It’s the personification of the Benedictine values of community, hospitality, environmental stewardship, self-sufficiency and tradition. It’s an integration of art and life, of work and worship, and a celebration of cultural diversity and how liberal arts can help save the planet. “The impact of the studio has been really outside that narrow-siloed mainstream of art. It’s the dedication of a community for the better whole of society and the better whole of the future of education,” Bresnahan said. “The way he lives that as almost a kind of ministry is something he and only he could have started,” said Steven Lemke ’08, a former studio program manager now studying in Slovakia on a Fulbright Fellowship. “He embodies that so thoroughly, so genuinely.” And yet, over those four decades, other pivotal people and indelible voices have helped define the trajectory of The Saint John’s Pottery.
Foundation of a dream By Dave DeLand “As both an artist and an ambassador for the natural environment, Bresnahan takes his place as one of the preeminent potters in contemporary American ceramics,” wrote Gerry Williams, editor of Studio Potter magazine. “By his own example, Bresnahan provides his students with alternatives, showing them how to be financially independent, maintain a sense of personal integrity and create art true to themselves,” Minneapolis Institute of Art deputy director and chief curator Matthew Welch stated in his landmark 2001 book Body of Clay, Soul of Fire that serves as the seminal chronicle of Bresnahan and The Saint John’s Pottery.
Richard John Bresnahan II was born in Casselton, North Dakota, went to high school at Saint John’s Prep and graduated from Saint John’s University in 1976. Saint John’s/Saint Ben’s art instructor Sister Johanna Becker, OSB, helped arrange for Bresnahan to apprentice in Japan for threeand-one-half years with master potter Takashi Nakazato, whose family has crafted pottery on Kyushu Island for 15 generations. Bresnahan lived, worked and learned in an environment that mirrored Benedictine monasticism, rich in tradition, technique and Japanese culture.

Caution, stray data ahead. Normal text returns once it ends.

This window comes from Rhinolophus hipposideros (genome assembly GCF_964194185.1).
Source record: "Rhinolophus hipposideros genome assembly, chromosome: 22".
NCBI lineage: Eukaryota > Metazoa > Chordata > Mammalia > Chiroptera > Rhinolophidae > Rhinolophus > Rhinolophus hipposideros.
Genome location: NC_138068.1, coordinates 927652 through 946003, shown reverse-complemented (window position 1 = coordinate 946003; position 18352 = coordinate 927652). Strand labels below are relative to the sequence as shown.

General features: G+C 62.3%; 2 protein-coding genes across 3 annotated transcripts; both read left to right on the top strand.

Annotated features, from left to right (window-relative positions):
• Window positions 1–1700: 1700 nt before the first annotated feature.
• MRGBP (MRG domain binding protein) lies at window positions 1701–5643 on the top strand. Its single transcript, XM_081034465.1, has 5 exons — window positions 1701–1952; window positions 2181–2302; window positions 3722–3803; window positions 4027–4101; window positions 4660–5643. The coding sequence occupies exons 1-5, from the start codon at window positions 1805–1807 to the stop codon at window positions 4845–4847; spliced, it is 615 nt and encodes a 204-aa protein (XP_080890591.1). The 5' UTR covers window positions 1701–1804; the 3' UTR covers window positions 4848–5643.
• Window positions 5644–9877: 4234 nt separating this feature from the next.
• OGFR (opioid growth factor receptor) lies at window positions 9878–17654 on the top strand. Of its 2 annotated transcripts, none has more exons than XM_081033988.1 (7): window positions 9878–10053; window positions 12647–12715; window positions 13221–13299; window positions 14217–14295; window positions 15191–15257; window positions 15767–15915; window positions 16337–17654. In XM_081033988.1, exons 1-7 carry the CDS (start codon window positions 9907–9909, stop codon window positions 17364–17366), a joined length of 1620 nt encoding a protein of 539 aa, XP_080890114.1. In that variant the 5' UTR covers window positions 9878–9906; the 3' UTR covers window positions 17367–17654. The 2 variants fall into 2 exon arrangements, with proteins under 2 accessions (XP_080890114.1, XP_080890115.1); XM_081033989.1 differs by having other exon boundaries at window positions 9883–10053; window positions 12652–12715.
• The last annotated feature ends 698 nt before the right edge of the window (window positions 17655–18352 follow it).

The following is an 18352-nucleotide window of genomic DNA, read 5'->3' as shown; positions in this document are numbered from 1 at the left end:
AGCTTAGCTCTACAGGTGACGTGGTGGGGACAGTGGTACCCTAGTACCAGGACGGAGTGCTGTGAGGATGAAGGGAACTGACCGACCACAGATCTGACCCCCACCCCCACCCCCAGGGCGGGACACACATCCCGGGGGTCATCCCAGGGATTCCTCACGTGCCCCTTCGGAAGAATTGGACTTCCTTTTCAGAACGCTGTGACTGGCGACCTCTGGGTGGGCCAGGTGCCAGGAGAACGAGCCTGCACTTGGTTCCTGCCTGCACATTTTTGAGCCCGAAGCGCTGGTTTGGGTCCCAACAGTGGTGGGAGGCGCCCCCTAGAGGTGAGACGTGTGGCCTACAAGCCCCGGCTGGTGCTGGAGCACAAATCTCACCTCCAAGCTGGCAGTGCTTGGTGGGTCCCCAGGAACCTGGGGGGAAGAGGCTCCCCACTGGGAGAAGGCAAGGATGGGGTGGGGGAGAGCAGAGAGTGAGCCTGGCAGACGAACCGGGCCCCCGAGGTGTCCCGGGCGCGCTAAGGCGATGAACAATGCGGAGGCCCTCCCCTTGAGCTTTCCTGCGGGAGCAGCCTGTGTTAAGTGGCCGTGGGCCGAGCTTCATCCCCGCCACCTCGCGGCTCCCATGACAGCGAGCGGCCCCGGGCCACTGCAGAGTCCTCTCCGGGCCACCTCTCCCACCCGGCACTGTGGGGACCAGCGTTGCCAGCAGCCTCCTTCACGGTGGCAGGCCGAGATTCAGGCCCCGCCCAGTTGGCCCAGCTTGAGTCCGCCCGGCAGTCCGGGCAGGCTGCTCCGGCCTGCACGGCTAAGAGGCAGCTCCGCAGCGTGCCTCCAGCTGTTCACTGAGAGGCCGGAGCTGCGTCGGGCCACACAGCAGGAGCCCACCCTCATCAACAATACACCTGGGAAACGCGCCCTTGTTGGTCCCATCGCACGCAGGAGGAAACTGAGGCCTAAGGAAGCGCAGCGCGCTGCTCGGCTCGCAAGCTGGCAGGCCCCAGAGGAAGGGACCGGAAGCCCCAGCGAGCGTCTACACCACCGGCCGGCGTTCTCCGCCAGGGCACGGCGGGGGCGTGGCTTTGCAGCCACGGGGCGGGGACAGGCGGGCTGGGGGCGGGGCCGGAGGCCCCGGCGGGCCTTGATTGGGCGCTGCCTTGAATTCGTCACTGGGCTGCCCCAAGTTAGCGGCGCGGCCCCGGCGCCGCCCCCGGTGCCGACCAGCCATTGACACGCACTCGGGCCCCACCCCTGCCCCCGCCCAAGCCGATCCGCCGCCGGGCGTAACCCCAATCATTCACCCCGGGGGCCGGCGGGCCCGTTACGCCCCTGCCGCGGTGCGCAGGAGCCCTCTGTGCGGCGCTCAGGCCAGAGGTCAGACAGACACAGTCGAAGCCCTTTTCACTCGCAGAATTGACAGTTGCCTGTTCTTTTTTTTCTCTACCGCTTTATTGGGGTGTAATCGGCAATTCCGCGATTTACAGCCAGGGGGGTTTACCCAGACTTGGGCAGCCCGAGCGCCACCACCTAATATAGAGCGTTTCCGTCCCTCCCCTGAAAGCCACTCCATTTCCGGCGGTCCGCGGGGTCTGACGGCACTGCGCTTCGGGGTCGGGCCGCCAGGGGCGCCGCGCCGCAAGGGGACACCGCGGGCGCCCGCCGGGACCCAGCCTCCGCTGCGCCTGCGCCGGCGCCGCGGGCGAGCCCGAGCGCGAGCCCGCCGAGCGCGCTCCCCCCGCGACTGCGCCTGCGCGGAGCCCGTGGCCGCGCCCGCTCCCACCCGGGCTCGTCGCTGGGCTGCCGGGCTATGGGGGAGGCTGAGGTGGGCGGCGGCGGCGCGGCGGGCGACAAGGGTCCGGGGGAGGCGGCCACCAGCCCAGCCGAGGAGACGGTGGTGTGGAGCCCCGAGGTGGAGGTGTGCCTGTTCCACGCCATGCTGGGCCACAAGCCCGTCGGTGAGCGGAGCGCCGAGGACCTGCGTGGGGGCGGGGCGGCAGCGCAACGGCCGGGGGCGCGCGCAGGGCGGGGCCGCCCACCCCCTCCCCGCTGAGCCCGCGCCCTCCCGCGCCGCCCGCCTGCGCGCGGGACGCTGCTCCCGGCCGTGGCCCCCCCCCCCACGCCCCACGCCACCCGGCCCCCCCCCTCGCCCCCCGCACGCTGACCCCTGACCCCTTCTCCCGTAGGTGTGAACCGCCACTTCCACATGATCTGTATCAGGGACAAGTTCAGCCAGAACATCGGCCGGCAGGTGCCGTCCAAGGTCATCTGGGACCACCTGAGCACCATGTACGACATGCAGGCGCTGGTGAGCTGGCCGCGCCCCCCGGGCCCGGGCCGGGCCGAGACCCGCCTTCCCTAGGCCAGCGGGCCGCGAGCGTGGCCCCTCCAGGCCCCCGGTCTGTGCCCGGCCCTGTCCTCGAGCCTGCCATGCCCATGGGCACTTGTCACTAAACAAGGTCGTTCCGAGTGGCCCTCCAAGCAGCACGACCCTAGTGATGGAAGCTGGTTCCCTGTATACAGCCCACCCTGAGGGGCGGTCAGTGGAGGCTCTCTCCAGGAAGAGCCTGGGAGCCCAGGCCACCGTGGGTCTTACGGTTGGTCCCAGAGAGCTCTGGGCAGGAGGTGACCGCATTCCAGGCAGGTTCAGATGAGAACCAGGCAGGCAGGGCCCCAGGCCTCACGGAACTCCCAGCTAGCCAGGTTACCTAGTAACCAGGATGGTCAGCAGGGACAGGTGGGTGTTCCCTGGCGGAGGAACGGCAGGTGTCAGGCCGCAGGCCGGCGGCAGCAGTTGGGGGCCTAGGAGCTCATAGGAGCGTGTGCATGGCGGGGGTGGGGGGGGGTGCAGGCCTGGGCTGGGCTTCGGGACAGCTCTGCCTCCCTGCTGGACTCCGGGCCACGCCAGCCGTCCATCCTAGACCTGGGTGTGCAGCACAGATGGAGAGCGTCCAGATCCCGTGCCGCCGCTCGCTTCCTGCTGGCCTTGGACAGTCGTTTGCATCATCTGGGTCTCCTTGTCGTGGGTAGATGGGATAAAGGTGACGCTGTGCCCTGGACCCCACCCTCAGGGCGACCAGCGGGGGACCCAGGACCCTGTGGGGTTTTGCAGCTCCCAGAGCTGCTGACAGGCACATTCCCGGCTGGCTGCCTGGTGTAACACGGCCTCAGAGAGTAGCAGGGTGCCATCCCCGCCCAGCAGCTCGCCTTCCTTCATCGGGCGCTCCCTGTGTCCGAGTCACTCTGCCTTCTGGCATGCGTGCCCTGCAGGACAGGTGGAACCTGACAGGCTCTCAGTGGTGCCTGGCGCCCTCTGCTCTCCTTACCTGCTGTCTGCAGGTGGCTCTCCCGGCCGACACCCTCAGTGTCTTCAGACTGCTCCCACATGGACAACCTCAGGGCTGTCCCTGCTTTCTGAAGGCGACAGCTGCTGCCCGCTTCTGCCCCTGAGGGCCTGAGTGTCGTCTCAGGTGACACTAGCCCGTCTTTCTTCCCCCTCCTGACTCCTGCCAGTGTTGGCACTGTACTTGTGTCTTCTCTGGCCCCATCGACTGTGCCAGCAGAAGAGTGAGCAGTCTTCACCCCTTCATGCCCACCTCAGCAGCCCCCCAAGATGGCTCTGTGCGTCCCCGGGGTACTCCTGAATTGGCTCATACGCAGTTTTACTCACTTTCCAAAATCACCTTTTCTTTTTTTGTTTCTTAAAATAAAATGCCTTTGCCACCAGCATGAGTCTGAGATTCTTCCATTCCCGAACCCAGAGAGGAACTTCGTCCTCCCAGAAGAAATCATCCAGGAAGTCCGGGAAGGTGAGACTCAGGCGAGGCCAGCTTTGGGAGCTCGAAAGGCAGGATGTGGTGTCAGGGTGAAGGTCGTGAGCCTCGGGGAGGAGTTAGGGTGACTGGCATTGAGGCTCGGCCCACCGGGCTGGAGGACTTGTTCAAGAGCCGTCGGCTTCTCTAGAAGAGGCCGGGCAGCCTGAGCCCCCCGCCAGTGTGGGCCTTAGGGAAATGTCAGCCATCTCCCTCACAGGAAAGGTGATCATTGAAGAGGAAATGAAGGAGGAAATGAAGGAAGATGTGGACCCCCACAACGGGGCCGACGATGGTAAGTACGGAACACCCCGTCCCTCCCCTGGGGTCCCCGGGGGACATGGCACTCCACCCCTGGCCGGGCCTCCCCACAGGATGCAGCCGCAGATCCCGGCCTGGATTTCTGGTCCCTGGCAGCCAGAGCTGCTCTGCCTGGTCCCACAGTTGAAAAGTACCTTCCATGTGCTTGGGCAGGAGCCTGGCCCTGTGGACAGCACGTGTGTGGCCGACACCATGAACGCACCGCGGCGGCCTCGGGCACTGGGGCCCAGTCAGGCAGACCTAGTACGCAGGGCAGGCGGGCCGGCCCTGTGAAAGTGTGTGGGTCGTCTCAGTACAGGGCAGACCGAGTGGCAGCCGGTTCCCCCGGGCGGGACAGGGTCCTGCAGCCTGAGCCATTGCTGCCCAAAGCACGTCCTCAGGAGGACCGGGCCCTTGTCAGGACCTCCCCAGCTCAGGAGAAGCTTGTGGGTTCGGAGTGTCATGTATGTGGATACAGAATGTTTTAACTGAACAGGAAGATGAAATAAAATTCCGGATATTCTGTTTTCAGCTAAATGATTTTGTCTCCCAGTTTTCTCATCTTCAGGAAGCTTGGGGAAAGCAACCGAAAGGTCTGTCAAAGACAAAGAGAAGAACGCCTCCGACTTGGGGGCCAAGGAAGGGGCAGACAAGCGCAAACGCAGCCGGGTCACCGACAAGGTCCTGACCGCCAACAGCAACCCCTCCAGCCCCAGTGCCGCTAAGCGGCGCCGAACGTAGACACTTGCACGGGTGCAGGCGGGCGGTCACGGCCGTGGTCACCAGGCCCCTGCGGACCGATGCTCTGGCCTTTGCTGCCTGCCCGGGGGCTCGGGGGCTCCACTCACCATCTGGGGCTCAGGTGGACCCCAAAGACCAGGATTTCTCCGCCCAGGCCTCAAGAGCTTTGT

(Left) Richard Bresnahan and Saint John’s President Br. Dietrich Reinhart share a celebratory moment at the 2008 Johanna Kiln firing; (right) S. Johanna Becker was a regular presence at firings of the kiln that bears her name.
“Richard, we’re going to do great things together.” – Br. Dietrich Reinhart He brought those concepts back with him to Collegeville, where in February 1979 Fr. Michael – then Saint John’s president – agreed to help Bresnahan set up an indigenous pottery studio that would shape the future of creative education at SJU.
Bresnahan’s initiative advanced with the help of a litany of supporters.
“He looks at me and says, ‘What can Saint John’s do for you?’ That was this incredible moment,” said Bresnahan, channeling Fr. Michael’s voice.
“My cemetery heroes? We’ll start out with Fr. Michael Blecker. Sister Johanna Becker. Sister Colman O’Connell. Br. Hubert (Dahlheimer). Br. Dietrich Reinhart. Al Heckman.”
“I said, ‘I’d like to build a program that’s never been done in the United States.’ ”
They also include Br. Mark Kelly, John Pellegrene and others who contributed to laying The Saint John’s Pottery’s unique foundation.
Bresnahan became Saint John’s artist-in-residence. On June 11, 1979, The Saint John’s Pottery opened its doors.
“There are a lot of people who are in the cemetery that went to bat for me. They didn’t have to,” he said.
“There were only two other wood-burning kilns in the United States in 1979. Now? Thousands,” Bresnahan said.
“I wanted to build a program based on environmentalism – that we dig only our own clay, we work only out of the recycled system, we make all our own glazes,” said Bresnahan, who modeled everything after his Japanese experience.
A moving evolution
“This was a different way of educating completely. It was taking a Pacific Rim concept and introducing that into an academic, pedagogical system. Nobody was doing this.”
Bresnahan worked tirelessly to grow the studio during its formative years, attacking his 18-hour work days with a creative passion.
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“It’s been a cultural transformation. (Saint John’s) was at the forefront of it.”